I’ve never run into a person who yearns for their middle school days.
~Jeff Kinney, author of Diary of a Wimpy Kid
Most people cringe when they think of their middle school days and wish they could have skipped right over those years. Other kids head for the hills at other times, usually those that involve transitions.
When children are just starting school, when they switch from lower to upper school, or even when there are big changes in the family (births, deaths, divorces), children can prefer the safety of home. They may complain of a variety of ailments – most commonly headaches and stomachaches. This is known as school refusal.
Often parents feel frustrated and at a loss. It is hard enough to get through the morning routines without having to cajole your child into going to school. Is he really sick? Do you need to make child-care arrangements? What are you doing wrong and what is wrong with your child?!
It is often these last thoughts that create a great deal of shame and blame. Parents may just want their kids to be in school like everyone else and may not want to spend the time getting to the bottom of the problem.
Reach out for help
Sometimes this shame can cause parents to hide the problem from the school. However, the opposite strategy may work best; approach school personnel sooner, rather than later. This can help by:
- providing you with information. You can ask them if anything is happening in school that may be bothering your child. Is he struggling in class? Does he have friends? Are they aware of any bullying that you child may exposed to, even if he isn’t the target? Are there any changes in routines, teachers, or students in the class?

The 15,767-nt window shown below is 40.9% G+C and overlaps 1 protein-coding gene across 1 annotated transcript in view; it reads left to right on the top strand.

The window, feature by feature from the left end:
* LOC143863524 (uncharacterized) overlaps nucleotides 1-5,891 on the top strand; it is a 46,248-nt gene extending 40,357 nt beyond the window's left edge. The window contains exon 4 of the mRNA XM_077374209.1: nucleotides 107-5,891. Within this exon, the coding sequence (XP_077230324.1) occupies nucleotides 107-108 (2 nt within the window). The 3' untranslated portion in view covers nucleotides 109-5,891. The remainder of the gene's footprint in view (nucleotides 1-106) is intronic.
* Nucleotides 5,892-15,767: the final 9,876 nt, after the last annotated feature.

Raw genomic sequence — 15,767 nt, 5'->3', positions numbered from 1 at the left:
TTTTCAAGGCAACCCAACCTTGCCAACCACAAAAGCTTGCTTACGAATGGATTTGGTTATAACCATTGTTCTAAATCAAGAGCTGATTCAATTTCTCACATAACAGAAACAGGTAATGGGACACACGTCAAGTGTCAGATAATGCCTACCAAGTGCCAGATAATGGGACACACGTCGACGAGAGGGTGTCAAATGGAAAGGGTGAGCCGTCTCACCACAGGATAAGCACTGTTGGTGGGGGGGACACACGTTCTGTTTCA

- providing them with information. Perhaps the teachers can approach your child differently if they know about an illness in the family or other struggle. They can keep an eye out during school hours to see if your child is having difficulty either socially or academically.
- offering help. Even though it may feel like your child is the only one pulling the covers back up over her head in the mornings, most schools have previously dealt with school. Especially in the early years, schools may have procedures in place, such as having a guidance counselor meet your child in the morning and help her ease into her day.
Hopefully, with your combined efforts, you will be able to nip the problem in the bud. If not, you will need the school’s support to get your child back into school as soon as possible. Better to have already begun the conversation than to have to start it down the road when you are wondering what is wrong at school and they are wondering what is going on at home.
Although it can feel like the school is your enemy when your child refuses to go, the staff is really on your side, wanting your child in class so he can learn.By Deb Cohen, Certified Parenting Educator